10/23/2001 12:00AM

Distaff: Fleet Renee follows Dickinson's plan


ELMONT, N.Y. - Twice this year, Fleet Renee seemed poised to take over the leadership of the nation's 3-year-old filly division. Twice, she failed to follow through after major victories. On Saturday, she will try again, in what will be the most important and, perhaps, the final start of her career, the $2 million Breeders' Cup Distaff at Belmont Park.

She has been carefully nurtured for Saturday's race by Michael Dickinson, whose exacting training produced Breeders' Cup Mile victories for Da Hoss in 1996 and 1998. Attention to detail, oftentimes bordering on the obsessive, is a Dickinson trademark. Dickinson has been known to walk the length of a turf course, with high-heeled shoes, so that he can tell jockeys the best ground for his runners.

Because he has his own farm in Maryland, Dickinson is not confined to the ground conditions or training time of those who are stabled at a racetrack. So on Tuesday afternoon at 3:30, when the fillies and mares at Belmont Park were getting ready for their evening meal, Dickinson sent Fleet Renee through her final serious workout at Tapeta Farm. She covered four furlongs in 52.40 seconds.

Fleet Renee, a daughter of Seattle Slew, rode a four-race win streak earlier this year to the top of her division. When she beat West Coast standout Golden Ballet in the Ashland Stakes at Keeneland, Fleet Renee was unquestionably the leading candidate for an Eclipse Award. But she could only manage to finish fourth when favored in the Kentucky Oaks.

"She was beaten by a peculiar track at Churchill Downs, the same one that beat Point Given," he said.

Since then, Fleet Renee has had a well-spaced campaign. On June 30, Fleet Renee was back in top form, rolling to a 5 1/2-length victory in the Mother Goose Stakes at Belmont with jockey John Velazquez. But she skipped a potential showdown with Kentucky Oaks winner Flute in the Alabama Stakes on Aug. 18, then was upset as the 3-5 favorite in the Sept. 8 Gazelle Handicap, finishing third behind Distaff runners Exogenous and Two Item Limit.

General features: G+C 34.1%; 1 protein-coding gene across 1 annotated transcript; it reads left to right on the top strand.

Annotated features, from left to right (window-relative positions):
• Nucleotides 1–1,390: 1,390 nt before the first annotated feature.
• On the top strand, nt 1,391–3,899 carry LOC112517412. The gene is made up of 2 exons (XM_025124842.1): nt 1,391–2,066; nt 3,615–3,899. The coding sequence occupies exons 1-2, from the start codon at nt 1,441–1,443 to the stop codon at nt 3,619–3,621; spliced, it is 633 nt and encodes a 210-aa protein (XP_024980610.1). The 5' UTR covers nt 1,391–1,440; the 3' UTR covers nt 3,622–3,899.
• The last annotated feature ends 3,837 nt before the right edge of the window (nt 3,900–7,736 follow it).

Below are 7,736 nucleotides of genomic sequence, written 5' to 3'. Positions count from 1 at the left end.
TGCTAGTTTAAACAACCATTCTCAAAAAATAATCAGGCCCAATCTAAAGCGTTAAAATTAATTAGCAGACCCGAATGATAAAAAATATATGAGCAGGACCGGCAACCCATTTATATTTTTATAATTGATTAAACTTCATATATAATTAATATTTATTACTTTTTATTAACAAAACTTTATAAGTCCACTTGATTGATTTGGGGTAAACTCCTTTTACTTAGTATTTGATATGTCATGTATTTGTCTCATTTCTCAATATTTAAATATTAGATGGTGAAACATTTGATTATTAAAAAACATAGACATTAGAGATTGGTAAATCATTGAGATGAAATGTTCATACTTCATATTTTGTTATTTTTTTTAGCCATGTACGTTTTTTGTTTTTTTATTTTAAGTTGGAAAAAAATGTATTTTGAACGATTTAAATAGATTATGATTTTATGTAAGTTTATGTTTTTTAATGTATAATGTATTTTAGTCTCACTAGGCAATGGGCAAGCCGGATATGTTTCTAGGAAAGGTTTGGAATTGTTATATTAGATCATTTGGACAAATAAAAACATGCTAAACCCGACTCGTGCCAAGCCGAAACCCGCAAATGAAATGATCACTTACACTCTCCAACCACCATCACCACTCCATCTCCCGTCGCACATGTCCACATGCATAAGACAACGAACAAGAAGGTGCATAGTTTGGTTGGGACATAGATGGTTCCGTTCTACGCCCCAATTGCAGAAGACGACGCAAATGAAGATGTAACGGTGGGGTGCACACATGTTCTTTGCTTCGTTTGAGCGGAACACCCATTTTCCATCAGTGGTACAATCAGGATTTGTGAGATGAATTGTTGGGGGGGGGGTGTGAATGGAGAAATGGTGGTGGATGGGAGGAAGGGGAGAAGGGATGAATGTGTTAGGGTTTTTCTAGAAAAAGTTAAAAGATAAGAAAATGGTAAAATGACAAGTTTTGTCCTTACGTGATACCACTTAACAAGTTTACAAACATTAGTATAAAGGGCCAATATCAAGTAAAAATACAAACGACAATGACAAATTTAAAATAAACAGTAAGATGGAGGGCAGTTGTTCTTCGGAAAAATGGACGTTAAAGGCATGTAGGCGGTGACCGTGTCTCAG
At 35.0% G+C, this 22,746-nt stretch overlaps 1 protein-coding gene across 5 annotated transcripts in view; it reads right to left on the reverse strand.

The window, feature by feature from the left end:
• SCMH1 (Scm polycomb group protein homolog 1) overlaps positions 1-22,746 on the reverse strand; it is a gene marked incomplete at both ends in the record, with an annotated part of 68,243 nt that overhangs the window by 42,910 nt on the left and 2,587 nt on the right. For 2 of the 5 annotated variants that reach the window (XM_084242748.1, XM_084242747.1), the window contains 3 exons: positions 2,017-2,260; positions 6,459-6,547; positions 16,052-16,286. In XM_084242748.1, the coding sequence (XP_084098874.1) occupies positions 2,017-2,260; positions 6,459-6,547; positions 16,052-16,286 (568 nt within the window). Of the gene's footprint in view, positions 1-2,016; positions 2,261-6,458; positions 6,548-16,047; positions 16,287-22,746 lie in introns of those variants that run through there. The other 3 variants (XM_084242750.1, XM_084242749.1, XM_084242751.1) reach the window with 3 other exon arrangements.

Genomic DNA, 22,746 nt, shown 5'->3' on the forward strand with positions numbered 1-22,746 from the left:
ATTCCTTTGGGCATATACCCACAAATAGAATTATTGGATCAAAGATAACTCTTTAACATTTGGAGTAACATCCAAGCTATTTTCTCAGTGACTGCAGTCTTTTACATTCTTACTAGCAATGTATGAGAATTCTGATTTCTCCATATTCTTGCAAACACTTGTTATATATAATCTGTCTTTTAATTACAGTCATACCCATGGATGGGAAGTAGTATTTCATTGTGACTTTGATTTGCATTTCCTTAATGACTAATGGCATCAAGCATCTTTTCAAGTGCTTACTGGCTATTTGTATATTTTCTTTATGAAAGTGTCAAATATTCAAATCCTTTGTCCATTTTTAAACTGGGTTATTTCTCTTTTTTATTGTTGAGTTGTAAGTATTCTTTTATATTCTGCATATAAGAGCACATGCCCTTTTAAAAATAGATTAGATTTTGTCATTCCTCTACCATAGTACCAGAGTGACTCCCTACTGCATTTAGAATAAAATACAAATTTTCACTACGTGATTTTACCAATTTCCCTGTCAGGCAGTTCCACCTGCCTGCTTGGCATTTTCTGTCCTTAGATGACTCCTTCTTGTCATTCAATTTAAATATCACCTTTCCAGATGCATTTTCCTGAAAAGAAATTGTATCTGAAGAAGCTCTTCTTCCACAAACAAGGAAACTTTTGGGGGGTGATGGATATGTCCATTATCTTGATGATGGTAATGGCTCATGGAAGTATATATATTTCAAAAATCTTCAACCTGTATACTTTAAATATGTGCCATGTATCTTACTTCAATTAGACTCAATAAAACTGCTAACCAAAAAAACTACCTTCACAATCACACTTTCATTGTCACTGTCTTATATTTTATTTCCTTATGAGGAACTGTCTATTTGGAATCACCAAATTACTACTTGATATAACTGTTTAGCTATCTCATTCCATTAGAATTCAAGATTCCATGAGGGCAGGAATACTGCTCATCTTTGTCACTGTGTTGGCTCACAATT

Dickinson said Fleet Renee was kept out of the Alabama Stakes because "she wasn't quite right then.

"She could have run a 96, but not a 104," he said, referring to Beyer Speed Figures. Fleet Renee had run a 105 in the Mother Goose. Flute won the Alabama with a 106.

Dickinson said Fleet Renee was not at fault for her loss in the 1 1/8-mile Gazelle. Fleet Renee tired after being engulfed in torrid early fractions of 45.81 seconds for a half-mile and 1:09.69 for the first six furlongs.

"Johnny and I didn't anticipate quite that strong a pace," Dickinson said. "It was our fault, not hers."

Dickinson does not want Fleet Renee to be caught in a similar spot in the Distaff. He would prefer for her to sit off the pace and finish, and has trained her in such a fashion.

"We're doing all we can to get her to relax," Dickinson said.

By not having run since Sept. 8, Fleet Renee is coming into the Distaff a fresh horse. That, Dickinson said, was by design. He said the filly is "medium-sized," and that trying to squeeze in a start in the Oct. 6 Beldame Stakes, between the Gazelle and the Breeders' Cup, would have been counterproductive. "It's tough to do all three," Dickinson said.

* Exogenous, who will seek her third straight Grade 1 victory on Saturday, completed her serious training with an effortless half-mile breeze in 48.02 seconds Tuesday morning at Belmont Park. George Martens, the former jockey and top exercise rider for trainer Scotty Schulhofer, was aboard. "It was a beautiful work. She galloped out good. She didn't need much," Schulhofer said. "She's a nice filly. She's really come around. She's stepped up to the plate like the Yankees."